Green Deal Guidance for the Water Sector (2012)
This guidance was developed by Waterwise and the Energy Saving Trust to help increase and simplify the delivery of joint energy and water efficiency programmes, through partnerships working between water companies and energy efficiency programme providers. This includes the Green Deal, ECO and other local authority energy efficiency/fuel poverty-led in-home schemes. The guidance addresses aspects of how to design effective water and energy partnerships, which devices to install when, how to engage and advice customers, and information on expected water, energy, and money savings.
1. Background to Green Deal and ECOThe Green Deal and Energy Company Obligation
The Green Deal and Energy Company Obligation (ECO) are energy efficiency retrofitting programmes led by the government but delivered independently of it, by registered Green Deal Providers and energy companies.
Green Deal covers households and non-domestic properties. Customers can take out a Green Deal from the end of January 2013. Energy efficiency retrofitting measures will be financed through a loan scheme (set up through legislation) repaid through savings on energy bills. Green Deal will include at least two visits, one each from an advisor and an installer.
ECO is designed to complement the domestic Green Deal. ECO will combine with Green Deal finance to make some of the most effective carbon-saving measures affordable under the Green Deal. ECO will also be used to provide insulation and heating measures to low-income and vulnerable households and insulation measures to local communities.
The Government, regulators and water companies are clear that water efficiency is to play an important role in future water company plans. The December 2011 Water White Paper „Water for Life’i states that;
“The Green Deal is an opportunity to get targeted advice to households on steps they can take to improve the sustainability of their properties, including measures to improve water efficiency. The Government is working with industry and other stakeholders to develop water efficiency advice which will be available when a household or business is looking to find out more about the Green Deal or undergo a Green Deal assessment. Water companies have an opportunity to promote water efficiency by working with Green Deal assessors who are visiting homes andworkplaces.”
The opportunity for including water
Water efficiency can offer significant energy, carbon and other household bill reduction savings for Green Deal, ECO and other in-home energy efficiency schemes. Hot-water-saving devices such as showerheads and taps have been included in the Green Deal List of Measures. Water use in the home accounts for on average 23% of domestic energy consumption, and with clear evidence that the target householder audience prefers a joint delivery mechanism, addressing energy and water savings together is becoming a more common and successful approach.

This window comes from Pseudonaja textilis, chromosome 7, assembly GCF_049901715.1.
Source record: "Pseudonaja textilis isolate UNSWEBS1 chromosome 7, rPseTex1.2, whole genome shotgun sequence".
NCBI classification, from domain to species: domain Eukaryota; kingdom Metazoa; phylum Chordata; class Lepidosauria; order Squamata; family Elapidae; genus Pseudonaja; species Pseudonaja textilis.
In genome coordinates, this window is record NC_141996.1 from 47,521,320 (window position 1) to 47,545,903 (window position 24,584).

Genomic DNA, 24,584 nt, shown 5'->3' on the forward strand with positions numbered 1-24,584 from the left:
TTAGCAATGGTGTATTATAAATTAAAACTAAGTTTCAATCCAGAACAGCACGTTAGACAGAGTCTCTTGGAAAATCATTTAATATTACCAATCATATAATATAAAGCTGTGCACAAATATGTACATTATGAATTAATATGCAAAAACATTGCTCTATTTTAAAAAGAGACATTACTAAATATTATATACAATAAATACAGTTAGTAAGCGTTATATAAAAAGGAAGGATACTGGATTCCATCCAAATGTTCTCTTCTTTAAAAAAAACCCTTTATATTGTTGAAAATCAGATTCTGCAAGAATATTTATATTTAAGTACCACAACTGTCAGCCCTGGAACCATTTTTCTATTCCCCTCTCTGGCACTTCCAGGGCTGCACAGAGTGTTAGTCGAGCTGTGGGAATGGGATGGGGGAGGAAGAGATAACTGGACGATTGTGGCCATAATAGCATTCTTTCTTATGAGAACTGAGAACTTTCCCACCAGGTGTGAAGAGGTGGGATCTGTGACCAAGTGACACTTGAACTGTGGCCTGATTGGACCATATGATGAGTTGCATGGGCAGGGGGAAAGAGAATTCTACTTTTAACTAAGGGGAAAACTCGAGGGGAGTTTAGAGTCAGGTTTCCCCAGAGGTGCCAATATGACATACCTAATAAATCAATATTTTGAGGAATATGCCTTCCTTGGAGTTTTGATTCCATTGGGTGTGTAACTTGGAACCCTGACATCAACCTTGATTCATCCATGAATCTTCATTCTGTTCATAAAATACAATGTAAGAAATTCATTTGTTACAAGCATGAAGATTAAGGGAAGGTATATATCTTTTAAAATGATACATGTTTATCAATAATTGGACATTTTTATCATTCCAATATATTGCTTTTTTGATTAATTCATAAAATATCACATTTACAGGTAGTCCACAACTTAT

Combined energy and water delivery initiatives have been or are currently being delivered in many areas in England, Scotland and Wales. These seek to integrate simple water efficiency device installation and advice provision into existing energy efficiency/fuel poverty delivery schemes. These schemes are predominantly aimed at domestic building stock, but can also benefit non-domestic buildings.
The introduction of Green Deal / ECO, alongside similar in-home energy efficiency schemes, potentially increases the long-term opportunities to install water-saving devices and reach households with related targeted advice. Showerheads and taps have been included in Green Deal‟s List of Measures, What measures does the Green Deal cover?ii. The Government stated during the Green Deal and ECO consultation that;
“Water companies and Green Deal Providers could create partnerships to see a range ofwork being done in the property all at the same timeiii.” (DECC, 2011)
Following a „Water Sector – Green Deal‟ meeting held by Ofwat in July 2011, it was clear that therewould be benefit in developing a simple Guidance document, suitable for water companies, DECC and Green Deal Providers, outlining what types of water devices and educational materials the water sector would recommend for integration in Green Deal delivery to households, as well as methods of delivery and associated issues. This Guidance has been developed to assist future partnership working between Green Deal / ECO delivery schemes and water companies.
The regulatory framework for water and the Green Deal
Water companies have made notable advances in the scale and quality of their water efficiency retrofitting and advice programmes over the last two price review periods.
However, both the Water White Paper and the Water Resource Planning Guidelineiv published by Defra, the Welsh Government, Ofwat and the Environment Agency in June 2012 make it clear that water companies will be required to significantly increase the level of demand management in both their 25- year Water Resource Management Plans and in their plans for the next five-year price review, in 2014. The guideline states:
“Government expects water companies to show in their water resources management plans how they will promote efficient water use and the impact that will have. Where a company is in an area designated as water stressed, or where it has demand that is above the national average (147 litres per head per day) Government expects the demand trend to besignificantly downwards”.
But both the Guideline and the Water White Paper are explicit that an increase in water efficiency activity is required across the industry, and not only in areas currently defined as water-stressed, and cite the need to manage demand: all companies will be expected to show how they will reduce water use per person.